In the spirit of technical advancement, the relationship between human beings and building materials is defined by numbers and patents. Today, many wood workers only work with standards and regulations.
I am not demonizing all norms and regulations here; however, it simply is erroneous and destructive to reduce our relationship with trees to numbers and regulations. Sorting out and grading the quality of building wood by counting the branches of the trees doesn't result in buildings which last for centuries. A practical example are the trade laws, norms and standards which regulate the wood industry. They grade by the exact numbers and size of branches in a board or beam. Our experience however shows that the amount of branches is one of the least criteria which contribute to quality. For our winter gardens and glass facades we fit large glass panels of solid untreated timber beams. Those beams ave to be absolutely steady. If there is any movement as through cracking or warping, the glass would shatter. The largest glass panels we ever installed were about 5 meter high thermal glass panels in one piece. These panels are still intact even after many years and have amazed quite a few.
It would be extremely difficult for us to achieve the required qualities (like durability and stability) by solely relying on industry norms. These regulations don't say anything about the right selection or the right time for harvesting trees. They do not mention the markedly different qualities of juvenile and mature trees. There is no comparison between wood drying naturally slow and super-fast kiln drying.
We have used beams which have up to 10cm 'splay knots' to support large glass panels. According to standards, these beams are of low grade. However, they have performed perfectly for many years and they will do so for generations to come. Branches are the organs of a tree and are a big part of the wood story.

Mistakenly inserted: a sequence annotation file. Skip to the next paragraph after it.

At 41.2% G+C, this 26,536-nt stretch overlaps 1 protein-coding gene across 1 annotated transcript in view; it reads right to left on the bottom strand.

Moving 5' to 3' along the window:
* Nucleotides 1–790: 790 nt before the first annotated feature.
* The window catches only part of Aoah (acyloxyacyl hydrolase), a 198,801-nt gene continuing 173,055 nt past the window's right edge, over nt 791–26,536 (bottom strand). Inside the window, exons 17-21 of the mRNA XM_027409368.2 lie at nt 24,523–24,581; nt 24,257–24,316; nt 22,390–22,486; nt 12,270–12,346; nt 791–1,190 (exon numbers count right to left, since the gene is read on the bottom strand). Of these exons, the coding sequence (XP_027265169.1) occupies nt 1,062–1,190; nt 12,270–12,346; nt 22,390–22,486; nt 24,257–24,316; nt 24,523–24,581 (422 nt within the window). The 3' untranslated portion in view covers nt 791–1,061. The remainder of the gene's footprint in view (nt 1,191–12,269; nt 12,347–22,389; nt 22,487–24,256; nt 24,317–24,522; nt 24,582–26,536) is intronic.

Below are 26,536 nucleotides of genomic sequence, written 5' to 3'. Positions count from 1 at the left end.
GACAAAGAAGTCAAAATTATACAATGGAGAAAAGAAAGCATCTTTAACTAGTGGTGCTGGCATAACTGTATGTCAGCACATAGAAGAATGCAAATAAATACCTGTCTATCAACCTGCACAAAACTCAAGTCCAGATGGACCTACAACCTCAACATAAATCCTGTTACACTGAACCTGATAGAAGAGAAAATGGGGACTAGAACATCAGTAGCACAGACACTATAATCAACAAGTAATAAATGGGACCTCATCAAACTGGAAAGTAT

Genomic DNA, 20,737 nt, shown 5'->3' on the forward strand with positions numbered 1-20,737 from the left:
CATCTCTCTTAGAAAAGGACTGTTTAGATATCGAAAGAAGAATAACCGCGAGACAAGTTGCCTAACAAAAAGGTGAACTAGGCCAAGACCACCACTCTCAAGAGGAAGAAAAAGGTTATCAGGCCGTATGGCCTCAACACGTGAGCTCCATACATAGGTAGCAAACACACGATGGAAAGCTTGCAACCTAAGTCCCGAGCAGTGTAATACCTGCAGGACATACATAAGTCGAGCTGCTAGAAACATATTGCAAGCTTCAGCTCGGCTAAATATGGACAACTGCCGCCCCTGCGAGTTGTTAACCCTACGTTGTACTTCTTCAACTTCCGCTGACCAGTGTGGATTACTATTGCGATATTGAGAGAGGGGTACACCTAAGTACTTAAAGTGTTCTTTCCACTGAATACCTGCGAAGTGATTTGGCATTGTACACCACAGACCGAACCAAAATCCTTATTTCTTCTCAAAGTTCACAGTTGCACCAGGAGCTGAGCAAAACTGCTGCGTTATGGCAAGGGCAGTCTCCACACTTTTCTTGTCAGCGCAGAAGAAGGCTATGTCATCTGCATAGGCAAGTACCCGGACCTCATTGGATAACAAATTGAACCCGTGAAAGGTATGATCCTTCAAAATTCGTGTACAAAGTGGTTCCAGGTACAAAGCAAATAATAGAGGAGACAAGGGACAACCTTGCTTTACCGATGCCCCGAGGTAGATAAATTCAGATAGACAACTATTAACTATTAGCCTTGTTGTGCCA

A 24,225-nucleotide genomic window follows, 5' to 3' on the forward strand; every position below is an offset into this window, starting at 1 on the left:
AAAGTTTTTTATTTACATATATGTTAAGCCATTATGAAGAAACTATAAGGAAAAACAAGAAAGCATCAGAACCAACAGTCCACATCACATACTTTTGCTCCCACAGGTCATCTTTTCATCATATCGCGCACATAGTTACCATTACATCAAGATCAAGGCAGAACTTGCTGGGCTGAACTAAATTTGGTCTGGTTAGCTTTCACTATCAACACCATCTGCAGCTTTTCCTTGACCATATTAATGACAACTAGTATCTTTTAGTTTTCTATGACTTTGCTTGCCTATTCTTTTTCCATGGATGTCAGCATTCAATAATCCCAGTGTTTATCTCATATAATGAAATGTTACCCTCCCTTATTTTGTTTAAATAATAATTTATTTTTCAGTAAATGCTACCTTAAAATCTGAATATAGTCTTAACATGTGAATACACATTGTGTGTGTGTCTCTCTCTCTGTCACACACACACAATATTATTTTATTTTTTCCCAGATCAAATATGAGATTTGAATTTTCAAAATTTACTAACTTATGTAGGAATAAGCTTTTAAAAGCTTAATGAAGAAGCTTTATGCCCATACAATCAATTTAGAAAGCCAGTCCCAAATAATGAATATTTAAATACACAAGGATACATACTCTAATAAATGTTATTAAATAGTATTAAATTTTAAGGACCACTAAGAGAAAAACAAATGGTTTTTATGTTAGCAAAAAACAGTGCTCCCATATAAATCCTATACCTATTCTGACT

For the winter garden I could have used an industrial 'high grade' wood without any knots. It could have grown in an unnatural monoculture, harvested while still juvenile, in the middle of a growth spurt and dried fast in a kiln. The wood would have been sprayed against the bark beetle and possibly been dipped into fungicide. This wood would be perfectly graded and comply with all standards. Nevertheless, I would not use wood that has been so badly mistreated to build a winter garden but be very concerned about the possibility of glass panels breaking, and the wood's low resistance to insects and fungi as well as toxic residues.
Nothing ever benefits from fanaticism, pretension and narrow-mindedness. To live in harmony with nature has to do with true appreciation and consideration and the same goes for wood as well.
Holz100 Canada Inc.